In the Mouth of the Lion contains information and conjecture not found anywhere else, including a new candidate for Hitler’s mystery grandfather, why Hitler murdered his niece/girlfriend, and how he got away with it. The psychology behind the Holocaust is also revealed.
Read the review, https://pacificparatrooper.wordpress.com/2022/04/11/book-review-in-the-mouth-of-the-lion-by-j-guenther/
Pacing in Fiction
Pacing is important in a novel or short story,, i.e., writing your text so that it carries the reader along. Choppy paragraphs can cause the reader to pause to parse them and lose the train of thought. Other things that interrupt readers include flashbacks, head-hopping (getting in the heads of multiple characters in a scene), and out-of-sequence descriptions (describing the front of a house after the POV character is already inside it).
You want to make the reader’s experience as pleasant as you can. Even if the writing is well crafted, poor pacing can take away from the effect. Below are some hints for matching pace to mood and making your story flow smoothly.
✫ Make your chapters shorter at key points, such as action or high suspense scenes. Shorter chapters give a sense of time flowing faster.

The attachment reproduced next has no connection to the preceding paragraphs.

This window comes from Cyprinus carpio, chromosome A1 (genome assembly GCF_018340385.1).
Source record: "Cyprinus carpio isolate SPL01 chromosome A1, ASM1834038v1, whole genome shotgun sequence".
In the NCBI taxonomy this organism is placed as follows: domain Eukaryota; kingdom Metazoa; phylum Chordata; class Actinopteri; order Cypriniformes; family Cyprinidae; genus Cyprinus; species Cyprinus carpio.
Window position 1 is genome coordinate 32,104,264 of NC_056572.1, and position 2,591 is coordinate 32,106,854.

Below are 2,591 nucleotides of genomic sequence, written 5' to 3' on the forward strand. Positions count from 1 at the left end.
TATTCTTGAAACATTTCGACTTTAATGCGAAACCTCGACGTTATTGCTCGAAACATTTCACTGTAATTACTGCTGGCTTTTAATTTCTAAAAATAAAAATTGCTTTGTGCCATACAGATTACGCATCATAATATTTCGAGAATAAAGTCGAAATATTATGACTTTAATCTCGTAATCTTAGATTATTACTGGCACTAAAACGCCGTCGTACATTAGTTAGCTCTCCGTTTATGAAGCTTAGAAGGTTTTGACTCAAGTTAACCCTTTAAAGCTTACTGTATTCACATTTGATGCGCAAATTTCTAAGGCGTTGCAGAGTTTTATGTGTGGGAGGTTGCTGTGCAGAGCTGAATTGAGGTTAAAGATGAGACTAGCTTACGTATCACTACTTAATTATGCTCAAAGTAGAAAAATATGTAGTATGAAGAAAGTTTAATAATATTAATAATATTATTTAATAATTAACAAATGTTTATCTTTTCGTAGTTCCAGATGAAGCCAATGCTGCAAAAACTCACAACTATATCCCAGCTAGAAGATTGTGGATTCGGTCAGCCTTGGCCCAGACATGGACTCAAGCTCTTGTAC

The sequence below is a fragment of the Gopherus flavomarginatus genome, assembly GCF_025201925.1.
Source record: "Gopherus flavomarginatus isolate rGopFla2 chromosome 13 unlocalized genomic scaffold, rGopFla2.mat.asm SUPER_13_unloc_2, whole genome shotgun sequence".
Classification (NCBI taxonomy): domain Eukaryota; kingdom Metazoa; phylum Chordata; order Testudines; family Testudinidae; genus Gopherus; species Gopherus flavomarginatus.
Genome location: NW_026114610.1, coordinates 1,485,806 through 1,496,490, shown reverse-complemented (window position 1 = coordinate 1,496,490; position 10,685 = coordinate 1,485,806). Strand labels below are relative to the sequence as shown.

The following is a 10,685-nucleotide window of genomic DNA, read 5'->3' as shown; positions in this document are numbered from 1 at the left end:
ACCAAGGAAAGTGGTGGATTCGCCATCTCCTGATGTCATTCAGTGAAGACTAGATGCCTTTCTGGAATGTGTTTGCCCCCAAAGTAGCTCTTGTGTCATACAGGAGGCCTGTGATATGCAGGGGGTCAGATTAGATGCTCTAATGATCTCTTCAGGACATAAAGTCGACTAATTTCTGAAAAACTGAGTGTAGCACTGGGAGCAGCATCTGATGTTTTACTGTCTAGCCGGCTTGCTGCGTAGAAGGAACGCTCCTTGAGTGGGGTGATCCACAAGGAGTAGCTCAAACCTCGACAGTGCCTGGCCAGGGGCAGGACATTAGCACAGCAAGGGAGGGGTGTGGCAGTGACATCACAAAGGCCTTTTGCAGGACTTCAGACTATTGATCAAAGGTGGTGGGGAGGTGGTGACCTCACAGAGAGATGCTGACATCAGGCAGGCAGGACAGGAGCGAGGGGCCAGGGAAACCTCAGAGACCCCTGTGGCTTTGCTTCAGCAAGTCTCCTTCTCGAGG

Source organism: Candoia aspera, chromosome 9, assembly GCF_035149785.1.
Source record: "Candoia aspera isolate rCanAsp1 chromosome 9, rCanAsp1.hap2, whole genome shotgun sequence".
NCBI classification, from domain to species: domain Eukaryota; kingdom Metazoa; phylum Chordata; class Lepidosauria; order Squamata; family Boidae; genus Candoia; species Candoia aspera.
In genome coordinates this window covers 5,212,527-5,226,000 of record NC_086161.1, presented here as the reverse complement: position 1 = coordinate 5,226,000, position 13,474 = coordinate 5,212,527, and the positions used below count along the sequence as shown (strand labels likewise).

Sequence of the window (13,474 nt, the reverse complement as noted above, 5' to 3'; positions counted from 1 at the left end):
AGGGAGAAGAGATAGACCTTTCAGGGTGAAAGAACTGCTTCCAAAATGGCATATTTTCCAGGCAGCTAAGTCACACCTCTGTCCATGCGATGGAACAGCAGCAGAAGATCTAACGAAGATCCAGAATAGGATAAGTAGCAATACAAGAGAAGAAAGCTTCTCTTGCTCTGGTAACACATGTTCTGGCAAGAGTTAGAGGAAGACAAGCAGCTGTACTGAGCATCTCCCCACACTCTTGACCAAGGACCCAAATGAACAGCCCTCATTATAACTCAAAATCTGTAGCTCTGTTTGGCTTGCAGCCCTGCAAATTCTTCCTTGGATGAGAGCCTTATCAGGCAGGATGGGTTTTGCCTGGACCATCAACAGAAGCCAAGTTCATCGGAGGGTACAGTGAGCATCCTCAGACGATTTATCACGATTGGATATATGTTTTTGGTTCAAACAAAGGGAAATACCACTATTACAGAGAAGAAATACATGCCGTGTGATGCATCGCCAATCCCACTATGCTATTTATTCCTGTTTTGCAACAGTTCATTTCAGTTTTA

✫ In screenplays, watch your white space. As the action heightens, shorten description, minimize wrylies (parentheticals). Script readers are readers. Entertain them!
✫ Write action scenes as sumi-é, not trompe l’oeil. Readers don’t need a detailed account of the action, just enough of the important motion to give them a general impression of what is happening. They’ll imagine the rest to suit themselves.
✫ Vary the amount of dialogue to suit the tension. High tension calls for short sentences. A brisk pace gives a sense of speed.
✫ Use shorter narrative sentences, too, as you approach the climax. [h/t to Kay DiBianca]
✫ End chapters with a hook, a question or a motif. Make readers turn the page. A motif can make them wonder what it means, drawing them into the next chapter.. A good hook is also a powerful tool. The MC’s question becomes the reader’s question.